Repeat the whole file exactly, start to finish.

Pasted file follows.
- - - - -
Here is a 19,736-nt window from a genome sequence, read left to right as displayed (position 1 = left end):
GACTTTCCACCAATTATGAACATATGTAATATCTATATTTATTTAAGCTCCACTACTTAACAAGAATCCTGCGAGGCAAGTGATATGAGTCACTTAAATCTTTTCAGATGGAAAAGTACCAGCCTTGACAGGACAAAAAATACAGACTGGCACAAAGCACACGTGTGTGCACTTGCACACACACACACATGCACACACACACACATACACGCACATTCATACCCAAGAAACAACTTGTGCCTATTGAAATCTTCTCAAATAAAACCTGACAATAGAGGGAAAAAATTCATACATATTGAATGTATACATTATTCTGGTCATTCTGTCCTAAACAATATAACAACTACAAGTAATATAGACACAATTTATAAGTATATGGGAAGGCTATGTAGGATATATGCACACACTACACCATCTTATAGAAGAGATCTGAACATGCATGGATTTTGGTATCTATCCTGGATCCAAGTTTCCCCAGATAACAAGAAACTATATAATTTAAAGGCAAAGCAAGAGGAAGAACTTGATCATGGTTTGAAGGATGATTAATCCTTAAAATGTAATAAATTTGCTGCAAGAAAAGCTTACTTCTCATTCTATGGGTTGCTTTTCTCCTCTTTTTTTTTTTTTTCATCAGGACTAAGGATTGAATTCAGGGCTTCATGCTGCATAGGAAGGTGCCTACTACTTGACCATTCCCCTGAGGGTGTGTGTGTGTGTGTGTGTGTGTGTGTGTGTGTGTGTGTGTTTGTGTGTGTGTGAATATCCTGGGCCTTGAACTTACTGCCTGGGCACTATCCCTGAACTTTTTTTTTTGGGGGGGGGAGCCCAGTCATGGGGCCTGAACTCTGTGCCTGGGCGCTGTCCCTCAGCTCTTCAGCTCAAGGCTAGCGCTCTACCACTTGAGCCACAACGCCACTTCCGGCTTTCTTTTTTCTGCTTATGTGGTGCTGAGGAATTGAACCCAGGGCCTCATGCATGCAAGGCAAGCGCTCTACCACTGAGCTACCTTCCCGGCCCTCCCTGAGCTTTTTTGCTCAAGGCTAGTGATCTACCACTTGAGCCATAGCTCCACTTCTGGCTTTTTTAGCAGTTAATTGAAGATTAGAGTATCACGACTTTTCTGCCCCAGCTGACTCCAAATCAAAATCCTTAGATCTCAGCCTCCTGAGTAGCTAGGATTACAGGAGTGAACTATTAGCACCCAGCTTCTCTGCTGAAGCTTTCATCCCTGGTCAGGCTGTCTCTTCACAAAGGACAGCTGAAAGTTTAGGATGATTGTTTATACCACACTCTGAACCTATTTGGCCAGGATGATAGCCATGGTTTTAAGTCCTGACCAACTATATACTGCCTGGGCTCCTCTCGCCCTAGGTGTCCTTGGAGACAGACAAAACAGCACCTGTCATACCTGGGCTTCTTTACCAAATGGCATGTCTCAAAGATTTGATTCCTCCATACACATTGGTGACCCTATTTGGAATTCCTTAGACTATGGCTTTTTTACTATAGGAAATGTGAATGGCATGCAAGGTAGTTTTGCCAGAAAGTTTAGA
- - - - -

Here is a 19,736-nt window from a genome sequence, read left to right as displayed (position 1 = left end):
GACTTTCCACCAATTATGAACATATGTAATATCTATATTTATTTAAGCTCCACTACTTAACAAGAATCCTGCGAGGCAAGTGATATGAGTCACTTAAATCTTTTCAGATGGAAAAGTACCAGCCTTGACAGGACAAAAAATACAGACTGGCACAAAGCACACGTGTGTGCACTTGCACACACACACACATGCACACACACACACATACACGCACATTCATACCCAAGAAACAACTTGTGCCTATTGAAATCTTCTCAAATAAAACCTGACAATAGAGGGAAAAAATTCATACATATTGAATGTATACATTATTCTGGTCATTCTGTCCTAAACAATATAACAACTACAAGTAATATAGACACAATTTATAAGTATATGGGAAGGCTATGTAGGATATATGCACACACTACACCATCTTATAGAAGAGATCTGAACATGCATGGATTTTGGTATCTATCCTGGATCCAAGTTTCCCCAGATAACAAGAAACTATATAATTTAAAGGCAAAGCAAGAGGAAGAACTTGATCATGGTTTGAAGGATGATTAATCCTTAAAATGTAATAAATTTGCTGCAAGAAAAGCTTACTTCTCATTCTATGGGTTGCTTTTCTCCTCTTTTTTTTTTTTTTCATCAGGACTAAGGATTGAATTCAGGGCTTCATGCTGCATAGGAAGGTGCCTACTACTTGACCATTCCCCTGAGGGTGTGTGTGTGTGTGTGTGTGTGTGTGTGTGTGTGTGTGTGTTTGTGTGTGTGTGAATATCCTGGGCCTTGAACTTACTGCCTGGGCACTATCCCTGAACTTTTTTTTTTGGGGGGGGGAGCCCAGTCATGGGGCCTGAACTCTGTGCCTGGGCGCTGTCCCTCAGCTCTTCAGCTCAAGGCTAGCGCTCTACCACTTGAGCCACAACGCCACTTCCGGCTTTCTTTTTTCTGCTTATGTGGTGCTGAGGAATTGAACCCAGGGCCTCATGCATGCAAGGCAAGCGCTCTACCACTGAGCTACCTTCCCGGCCCTCCCTGAGCTTTTTTGCTCAAGGCTAGTGATCTACCACTTGAGCCATAGCTCCACTTCTGGCTTTTTTAGCAGTTAATTGAAGATTAGAGTATCACGACTTTTCTGCCCCAGCTGACTCCAAATCAAAATCCTTAGATCTCAGCCTCCTGAGTAGCTAGGATTACAGGAGTGAACTATTAGCACCCAGCTTCTCTGCTGAAGCTTTCATCCCTGGTCAGGCTGTCTCTTCACAAAGGACAGCTGAAAGTTTAGGATGATTGTTTATACCACACTCTGAACCTATTTGGCCAGGATGATAGCCATGGTTTTAAGTCCTGACCAACTATATACTGCCTGGGCTCCTCTCGCCCTAGGTGTCCTTGGAGACAGACAAAACAGCACCTGTCATACCTGGGCTTCTTTACCAAATGGCATGTCTCAAAGATTTGATTCCTCCATACACATTGGTGACCCTATTTGGAATTCCTTAGACTATGGCTTTTTTACTATAGGAAATGTGAATGGCATGCAAGGTAGTTTTGCCAGAAAGTTTAGA